"˜Industry 4.0' promises to transform the way we manufacture and distribute goods and services. No longer simply a concept, it is very much of the "˜here and now', and the opportunities for growth and productivity it affords to manufacturing enterprises of all shapes and sizes are ripe for the taking, as Lenze's Neil Beaumont explains.
Industry 4.0, the industrial internet of things (IIoT), big data, the cloud - these are terms that would have appeared alien to industrial automation specialists a decade ago. But the digital transformation of manufacturing industry is now in full swing, and the innovations that these terms represent are already bringing rewards for those forward-thinking enterprises that have embraced them.
Manufacturing industry faces fundamental changes in the way it produces goods, how it engages with its supply chain and serves its customer base - and while Industry 4.0 may be at the heart of this transformation, questions about how it may be implemented, who best to consult on implementation, what the costs are in terms of investment and cultural change - all must be addressed at some stage.
Let's consider those first two questions regarding implementation: the "˜how' and "˜who'. Who best to approach for guidance on how to implement the Industry 4.0 paradigm throughout an enterprise? The more obvious choices are those suppliers of basic and advanced production hardware and their associated systems engineering that manufacturers rely upon so heavily - the machine builders and systems integrators.
Automation and networking have been fundamental aspects of manufacturing for many decades, and it is the machine builders and systems integrators that have pushed the technologies forward and who are now embracing the concept of Industry 4.0 and all its attendant technologies. Modern production machinery must offer a high degree of compatibility with other elements of the production system; it must also be scalable and modular in its configuration in order to adapt rapidly to changing production needs.
Modern Industry 4.0 automation solutions are not merely restricted to the networking of modular machines on the shop floor. Digital transformation of the enterprise is inextricably linked to the interconnectivity and interoperability of IIoT enabled devices and the almost infinite capabilities of cloud computing whereby data from machines and production systems are collected in the cloud, analysed there, and then linked to other enterprise information systems on demand. The huge amount of manufacturing-pertinent data and computing power available to production machinery from the cloud will ultimately transform machines from standard controlled entities to intelligent, independent systems, capable of making decisions and acting upon them without human intervention.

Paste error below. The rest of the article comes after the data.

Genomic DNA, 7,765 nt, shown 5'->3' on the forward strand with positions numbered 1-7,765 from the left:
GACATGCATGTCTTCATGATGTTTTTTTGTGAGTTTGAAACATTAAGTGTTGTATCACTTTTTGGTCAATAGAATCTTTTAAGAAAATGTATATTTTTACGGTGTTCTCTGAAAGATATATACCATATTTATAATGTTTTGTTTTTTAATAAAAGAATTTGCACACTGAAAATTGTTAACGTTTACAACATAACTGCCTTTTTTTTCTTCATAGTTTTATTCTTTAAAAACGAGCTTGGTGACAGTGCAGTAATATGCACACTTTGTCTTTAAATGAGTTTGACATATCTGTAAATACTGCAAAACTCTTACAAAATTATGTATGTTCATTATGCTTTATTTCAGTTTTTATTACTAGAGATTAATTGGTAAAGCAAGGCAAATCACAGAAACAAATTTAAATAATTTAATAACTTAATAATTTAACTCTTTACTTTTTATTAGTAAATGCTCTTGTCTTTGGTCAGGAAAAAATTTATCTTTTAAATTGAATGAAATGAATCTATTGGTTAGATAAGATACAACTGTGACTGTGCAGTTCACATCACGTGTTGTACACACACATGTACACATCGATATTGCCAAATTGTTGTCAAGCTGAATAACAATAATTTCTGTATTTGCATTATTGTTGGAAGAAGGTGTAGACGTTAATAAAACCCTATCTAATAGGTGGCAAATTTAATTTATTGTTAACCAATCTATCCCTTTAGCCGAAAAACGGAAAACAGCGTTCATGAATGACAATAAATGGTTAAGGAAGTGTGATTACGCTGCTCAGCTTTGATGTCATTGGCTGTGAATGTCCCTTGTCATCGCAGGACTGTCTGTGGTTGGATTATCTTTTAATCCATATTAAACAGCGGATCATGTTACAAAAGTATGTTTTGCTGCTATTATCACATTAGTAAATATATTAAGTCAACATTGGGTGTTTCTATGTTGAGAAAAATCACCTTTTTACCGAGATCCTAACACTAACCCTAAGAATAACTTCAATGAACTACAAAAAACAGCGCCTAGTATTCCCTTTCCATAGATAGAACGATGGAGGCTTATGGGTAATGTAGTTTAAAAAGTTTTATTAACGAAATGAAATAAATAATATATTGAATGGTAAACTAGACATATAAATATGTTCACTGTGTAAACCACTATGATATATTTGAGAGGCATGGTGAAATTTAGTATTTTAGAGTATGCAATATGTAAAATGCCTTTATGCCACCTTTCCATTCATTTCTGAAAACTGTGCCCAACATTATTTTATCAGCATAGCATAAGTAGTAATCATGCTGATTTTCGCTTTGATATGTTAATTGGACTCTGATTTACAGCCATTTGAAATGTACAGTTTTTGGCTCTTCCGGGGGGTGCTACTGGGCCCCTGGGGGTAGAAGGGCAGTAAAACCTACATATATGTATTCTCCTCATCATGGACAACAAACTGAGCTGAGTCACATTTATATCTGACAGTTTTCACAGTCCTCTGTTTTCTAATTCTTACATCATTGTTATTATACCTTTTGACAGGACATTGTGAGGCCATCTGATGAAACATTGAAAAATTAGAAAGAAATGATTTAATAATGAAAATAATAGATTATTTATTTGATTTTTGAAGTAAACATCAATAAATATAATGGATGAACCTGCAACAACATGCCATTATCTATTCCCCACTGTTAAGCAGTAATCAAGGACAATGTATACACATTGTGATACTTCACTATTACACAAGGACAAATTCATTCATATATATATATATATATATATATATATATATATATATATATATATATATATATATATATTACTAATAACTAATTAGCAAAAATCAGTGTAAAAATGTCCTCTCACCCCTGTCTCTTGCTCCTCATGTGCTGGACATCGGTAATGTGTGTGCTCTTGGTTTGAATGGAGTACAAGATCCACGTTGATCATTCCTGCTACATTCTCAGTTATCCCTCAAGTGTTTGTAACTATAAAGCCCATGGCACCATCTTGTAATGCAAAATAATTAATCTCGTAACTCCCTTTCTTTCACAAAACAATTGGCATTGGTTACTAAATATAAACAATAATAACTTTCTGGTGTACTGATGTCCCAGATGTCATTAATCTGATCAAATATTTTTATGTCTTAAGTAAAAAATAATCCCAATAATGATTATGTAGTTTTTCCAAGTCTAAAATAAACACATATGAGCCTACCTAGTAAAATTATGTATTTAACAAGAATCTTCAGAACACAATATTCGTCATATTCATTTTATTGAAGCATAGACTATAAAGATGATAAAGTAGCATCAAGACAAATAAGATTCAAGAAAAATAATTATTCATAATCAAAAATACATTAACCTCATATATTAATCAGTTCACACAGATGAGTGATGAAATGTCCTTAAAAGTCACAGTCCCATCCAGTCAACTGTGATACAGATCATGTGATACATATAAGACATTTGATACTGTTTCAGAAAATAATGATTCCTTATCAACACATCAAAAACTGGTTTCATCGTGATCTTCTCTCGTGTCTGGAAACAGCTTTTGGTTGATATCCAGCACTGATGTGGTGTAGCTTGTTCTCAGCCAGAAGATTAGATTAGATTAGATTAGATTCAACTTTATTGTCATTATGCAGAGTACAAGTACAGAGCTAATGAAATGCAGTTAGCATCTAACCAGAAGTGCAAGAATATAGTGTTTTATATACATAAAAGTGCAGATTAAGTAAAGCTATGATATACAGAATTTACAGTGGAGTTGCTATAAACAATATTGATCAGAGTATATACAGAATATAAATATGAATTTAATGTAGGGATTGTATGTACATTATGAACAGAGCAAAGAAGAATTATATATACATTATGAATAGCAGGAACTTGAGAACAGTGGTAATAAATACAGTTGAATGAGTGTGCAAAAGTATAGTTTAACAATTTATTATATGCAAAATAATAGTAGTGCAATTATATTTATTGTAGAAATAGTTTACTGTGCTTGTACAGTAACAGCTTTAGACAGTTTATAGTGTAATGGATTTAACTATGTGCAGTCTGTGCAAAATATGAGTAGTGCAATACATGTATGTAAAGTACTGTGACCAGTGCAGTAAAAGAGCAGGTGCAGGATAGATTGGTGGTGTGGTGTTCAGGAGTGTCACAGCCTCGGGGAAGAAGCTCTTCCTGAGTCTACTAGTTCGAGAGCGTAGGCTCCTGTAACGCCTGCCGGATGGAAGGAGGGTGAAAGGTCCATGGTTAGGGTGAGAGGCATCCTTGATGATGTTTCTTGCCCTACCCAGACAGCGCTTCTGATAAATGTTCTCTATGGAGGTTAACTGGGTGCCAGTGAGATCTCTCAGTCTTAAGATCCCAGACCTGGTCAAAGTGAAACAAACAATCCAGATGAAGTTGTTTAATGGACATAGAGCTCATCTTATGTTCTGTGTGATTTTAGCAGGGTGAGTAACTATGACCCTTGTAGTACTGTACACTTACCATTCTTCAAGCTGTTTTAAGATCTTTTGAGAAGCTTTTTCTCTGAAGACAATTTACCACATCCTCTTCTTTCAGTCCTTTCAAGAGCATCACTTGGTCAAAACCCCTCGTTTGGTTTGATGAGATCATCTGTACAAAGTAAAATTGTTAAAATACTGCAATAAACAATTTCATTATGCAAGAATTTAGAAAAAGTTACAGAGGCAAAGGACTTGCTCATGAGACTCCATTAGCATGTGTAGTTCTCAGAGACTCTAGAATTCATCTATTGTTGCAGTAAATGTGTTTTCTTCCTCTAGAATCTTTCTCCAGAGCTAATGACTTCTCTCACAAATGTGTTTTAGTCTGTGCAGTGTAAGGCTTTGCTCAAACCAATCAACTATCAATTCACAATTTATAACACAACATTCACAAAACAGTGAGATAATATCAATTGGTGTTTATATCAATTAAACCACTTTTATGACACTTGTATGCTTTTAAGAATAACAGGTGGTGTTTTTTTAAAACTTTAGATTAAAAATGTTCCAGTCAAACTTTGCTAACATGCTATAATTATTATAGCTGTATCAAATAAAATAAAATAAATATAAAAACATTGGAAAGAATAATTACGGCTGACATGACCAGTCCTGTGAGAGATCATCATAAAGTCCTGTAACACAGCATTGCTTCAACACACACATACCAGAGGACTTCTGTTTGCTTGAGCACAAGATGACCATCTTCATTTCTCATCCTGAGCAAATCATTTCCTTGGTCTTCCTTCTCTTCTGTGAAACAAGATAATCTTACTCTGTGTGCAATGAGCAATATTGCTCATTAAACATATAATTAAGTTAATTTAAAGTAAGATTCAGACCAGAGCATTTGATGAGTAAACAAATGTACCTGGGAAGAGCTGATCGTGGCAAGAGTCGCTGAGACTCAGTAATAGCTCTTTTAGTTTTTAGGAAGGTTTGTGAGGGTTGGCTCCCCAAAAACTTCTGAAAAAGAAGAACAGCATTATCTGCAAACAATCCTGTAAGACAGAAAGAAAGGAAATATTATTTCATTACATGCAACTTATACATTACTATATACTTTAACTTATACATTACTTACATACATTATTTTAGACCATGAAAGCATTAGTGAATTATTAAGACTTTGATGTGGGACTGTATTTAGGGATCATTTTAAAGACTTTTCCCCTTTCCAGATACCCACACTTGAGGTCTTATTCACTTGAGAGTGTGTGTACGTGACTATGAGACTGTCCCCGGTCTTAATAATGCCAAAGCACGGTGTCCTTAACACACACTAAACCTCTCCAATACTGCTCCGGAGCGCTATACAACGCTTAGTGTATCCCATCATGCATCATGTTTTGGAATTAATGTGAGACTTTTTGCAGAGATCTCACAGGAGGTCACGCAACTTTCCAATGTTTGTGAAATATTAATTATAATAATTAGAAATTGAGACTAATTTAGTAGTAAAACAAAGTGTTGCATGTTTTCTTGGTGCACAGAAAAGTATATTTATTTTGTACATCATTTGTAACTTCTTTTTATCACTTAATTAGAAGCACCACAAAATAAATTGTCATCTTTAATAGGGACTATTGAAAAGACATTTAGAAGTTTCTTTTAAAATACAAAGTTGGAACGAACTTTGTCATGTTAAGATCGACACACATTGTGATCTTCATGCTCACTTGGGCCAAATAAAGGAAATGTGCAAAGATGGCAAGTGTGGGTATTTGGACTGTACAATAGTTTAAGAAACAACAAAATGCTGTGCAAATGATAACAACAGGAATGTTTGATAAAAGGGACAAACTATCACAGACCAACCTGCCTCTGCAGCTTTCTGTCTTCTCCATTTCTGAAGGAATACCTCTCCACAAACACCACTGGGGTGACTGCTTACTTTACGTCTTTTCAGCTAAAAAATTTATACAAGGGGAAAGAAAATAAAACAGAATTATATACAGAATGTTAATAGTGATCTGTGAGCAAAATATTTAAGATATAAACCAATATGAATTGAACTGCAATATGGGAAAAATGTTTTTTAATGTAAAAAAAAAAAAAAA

Connectivity to the cloud will become a standard feature of field level devices over the coming years, rather like the proliferation of fieldbus communication between devices on the shop floor developed in decades past. Standardised protocols will become important additions to any automation portfolio, guaranteeing a certain level of futureproofing.
Of critical importance to all this, of course, is security. The interconnectivity and integrated processes that define Industry 4.0 are worlds away from the isolated control systems of the past. When control systems are directly connected to the business IT environment, with free flow of data via the cloud throughout the enterprise and beyond into the outside world, there is the potential for every point on those networks to be vulnerable to cyber-attack. A determined cyber-attack could see the theft of intellectual property, data corruption, production losses, damage to capital equipment, reputation impact, injury to shop floor personnel or even loss of life.
In terms of protection, a security policy should adopt a combination of technologies and approaches which might include strategies for isolating very sensitive areas from the network altogether; making use of industry standard encryption technologies; making multiple firewall implementations, using artificial intelligence based systems that continuously monitor network traffic to look for suspicious activity, and frequent testing of attack scenarios to help train and bolster awareness among staff.
Security is a complex and continually changing challenge, but by adopting modern devices, platforms and tools, and by taking a systematic approach, machine builders and equipment owners can balance the costs and risks and, by doing so, help promote the true benefits of enterprise digitalisation and the brave new world of Industry 4.0.
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